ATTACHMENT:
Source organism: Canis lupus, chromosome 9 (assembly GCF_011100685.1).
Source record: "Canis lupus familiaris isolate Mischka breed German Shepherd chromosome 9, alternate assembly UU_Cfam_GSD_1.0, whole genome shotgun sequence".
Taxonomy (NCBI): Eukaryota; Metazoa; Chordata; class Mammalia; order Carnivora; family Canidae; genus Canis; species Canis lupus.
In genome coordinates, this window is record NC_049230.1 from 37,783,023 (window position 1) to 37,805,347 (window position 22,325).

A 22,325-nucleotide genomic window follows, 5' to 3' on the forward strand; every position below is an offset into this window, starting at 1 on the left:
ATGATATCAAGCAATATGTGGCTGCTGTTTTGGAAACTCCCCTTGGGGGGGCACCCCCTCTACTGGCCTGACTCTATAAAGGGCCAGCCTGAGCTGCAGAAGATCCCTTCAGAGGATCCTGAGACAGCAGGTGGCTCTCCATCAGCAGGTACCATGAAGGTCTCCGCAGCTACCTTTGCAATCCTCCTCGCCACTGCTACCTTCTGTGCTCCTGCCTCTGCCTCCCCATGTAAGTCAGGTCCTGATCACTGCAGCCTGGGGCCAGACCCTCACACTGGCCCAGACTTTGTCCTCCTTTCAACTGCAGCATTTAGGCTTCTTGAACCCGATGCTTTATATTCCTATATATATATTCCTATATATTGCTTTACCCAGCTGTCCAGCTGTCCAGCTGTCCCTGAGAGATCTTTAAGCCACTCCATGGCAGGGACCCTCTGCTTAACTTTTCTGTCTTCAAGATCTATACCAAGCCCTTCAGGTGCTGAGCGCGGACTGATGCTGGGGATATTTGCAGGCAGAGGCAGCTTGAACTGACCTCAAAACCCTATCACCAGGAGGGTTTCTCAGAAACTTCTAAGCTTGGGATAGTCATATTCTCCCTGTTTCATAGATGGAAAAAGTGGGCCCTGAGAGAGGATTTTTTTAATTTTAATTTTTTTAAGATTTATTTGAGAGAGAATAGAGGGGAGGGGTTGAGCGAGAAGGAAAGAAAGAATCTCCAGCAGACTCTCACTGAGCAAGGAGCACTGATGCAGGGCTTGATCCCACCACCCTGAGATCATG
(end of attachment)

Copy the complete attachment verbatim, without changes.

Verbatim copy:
Source organism: Canis lupus, chromosome 9 (assembly GCF_011100685.1).
Source record: "Canis lupus familiaris isolate Mischka breed German Shepherd chromosome 9, alternate assembly UU_Cfam_GSD_1.0, whole genome shotgun sequence".
Taxonomy (NCBI): Eukaryota; Metazoa; Chordata; class Mammalia; order Carnivora; family Canidae; genus Canis; species Canis lupus.
In genome coordinates, this window is record NC_049230.1 from 37,783,023 (window position 1) to 37,805,347 (window position 22,325).

A 22,325-nucleotide genomic window follows, 5' to 3' on the forward strand; every position below is an offset into this window, starting at 1 on the left:
ATGATATCAAGCAATATGTGGCTGCTGTTTTGGAAACTCCCCTTGGGGGGGCACCCCCTCTACTGGCCTGACTCTATAAAGGGCCAGCCTGAGCTGCAGAAGATCCCTTCAGAGGATCCTGAGACAGCAGGTGGCTCTCCATCAGCAGGTACCATGAAGGTCTCCGCAGCTACCTTTGCAATCCTCCTCGCCACTGCTACCTTCTGTGCTCCTGCCTCTGCCTCCCCATGTAAGTCAGGTCCTGATCACTGCAGCCTGGGGCCAGACCCTCACACTGGCCCAGACTTTGTCCTCCTTTCAACTGCAGCATTTAGGCTTCTTGAACCCGATGCTTTATATTCCTATATATATATTCCTATATATTGCTTTACCCAGCTGTCCAGCTGTCCAGCTGTCCCTGAGAGATCTTTAAGCCACTCCATGGCAGGGACCCTCTGCTTAACTTTTCTGTCTTCAAGATCTATACCAAGCCCTTCAGGTGCTGAGCGCGGACTGATGCTGGGGATATTTGCAGGCAGAGGCAGCTTGAACTGACCTCAAAACCCTATCACCAGGAGGGTTTCTCAGAAACTTCTAAGCTTGGGATAGTCATATTCTCCCTGTTTCATAGATGGAAAAAGTGGGCCCTGAGAGAGGATTTTTTTAATTTTAATTTTTTTAAGATTTATTTGAGAGAGAATAGAGGGGAGGGGTTGAGCGAGAAGGAAAGAAAGAATCTCCAGCAGACTCTCACTGAGCAAGGAGCACTGATGCAGGGCTTGATCCCACCACCCTGAGATCATG